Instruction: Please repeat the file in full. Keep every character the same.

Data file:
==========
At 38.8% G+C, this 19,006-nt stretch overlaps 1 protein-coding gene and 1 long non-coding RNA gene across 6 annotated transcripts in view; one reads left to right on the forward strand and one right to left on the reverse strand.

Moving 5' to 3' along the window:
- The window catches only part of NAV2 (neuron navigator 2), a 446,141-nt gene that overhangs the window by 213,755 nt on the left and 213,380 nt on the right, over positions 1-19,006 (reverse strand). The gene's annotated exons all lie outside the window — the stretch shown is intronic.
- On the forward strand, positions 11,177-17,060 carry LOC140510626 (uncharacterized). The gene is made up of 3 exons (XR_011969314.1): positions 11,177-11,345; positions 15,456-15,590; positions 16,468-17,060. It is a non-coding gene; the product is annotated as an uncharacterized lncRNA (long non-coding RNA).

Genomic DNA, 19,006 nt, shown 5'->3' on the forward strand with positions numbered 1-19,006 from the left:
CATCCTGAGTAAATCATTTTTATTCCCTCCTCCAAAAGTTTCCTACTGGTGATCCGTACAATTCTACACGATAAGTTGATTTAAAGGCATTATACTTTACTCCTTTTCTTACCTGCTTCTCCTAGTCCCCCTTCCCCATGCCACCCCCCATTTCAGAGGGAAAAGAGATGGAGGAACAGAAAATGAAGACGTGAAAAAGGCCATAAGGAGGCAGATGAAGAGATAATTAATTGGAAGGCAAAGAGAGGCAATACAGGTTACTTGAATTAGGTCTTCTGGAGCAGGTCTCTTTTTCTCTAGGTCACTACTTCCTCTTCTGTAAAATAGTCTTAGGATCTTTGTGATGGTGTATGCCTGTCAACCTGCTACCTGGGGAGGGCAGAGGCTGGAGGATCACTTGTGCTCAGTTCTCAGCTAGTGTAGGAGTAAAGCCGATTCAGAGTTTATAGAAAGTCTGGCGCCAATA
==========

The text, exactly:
At 38.8% G+C, this 19,006-nt stretch overlaps 1 protein-coding gene and 1 long non-coding RNA gene across 6 annotated transcripts in view; one reads left to right on the forward strand and one right to left on the reverse strand.

Moving 5' to 3' along the window:
- The window catches only part of NAV2 (neuron navigator 2), a 446,141-nt gene that overhangs the window by 213,755 nt on the left and 213,380 nt on the right, over positions 1-19,006 (reverse strand). The gene's annotated exons all lie outside the window — the stretch shown is intronic.
- On the forward strand, positions 11,177-17,060 carry LOC140510626 (uncharacterized). The gene is made up of 3 exons (XR_011969314.1): positions 11,177-11,345; positions 15,456-15,590; positions 16,468-17,060. It is a non-coding gene; the product is annotated as an uncharacterized lncRNA (long non-coding RNA).

Genomic DNA, 19,006 nt, shown 5'->3' on the forward strand with positions numbered 1-19,006 from the left:
CATCCTGAGTAAATCATTTTTATTCCCTCCTCCAAAAGTTTCCTACTGGTGATCCGTACAATTCTACACGATAAGTTGATTTAAAGGCATTATACTTTACTCCTTTTCTTACCTGCTTCTCCTAGTCCCCCTTCCCCATGCCACCCCCCATTTCAGAGGGAAAAGAGATGGAGGAACAGAAAATGAAGACGTGAAAAAGGCCATAAGGAGGCAGATGAAGAGATAATTAATTGGAAGGCAAAGAGAGGCAATACAGGTTACTTGAATTAGGTCTTCTGGAGCAGGTCTCTTTTTCTCTAGGTCACTACTTCCTCTTCTGTAAAATAGTCTTAGGATCTTTGTGATGGTGTATGCCTGTCAACCTGCTACCTGGGGAGGGCAGAGGCTGGAGGATCACTTGTGCTCAGTTCTCAGCTAGTGTAGGAGTAAAGCCGATTCAGAGTTTATAGAAAGTCTGGCGCCAATA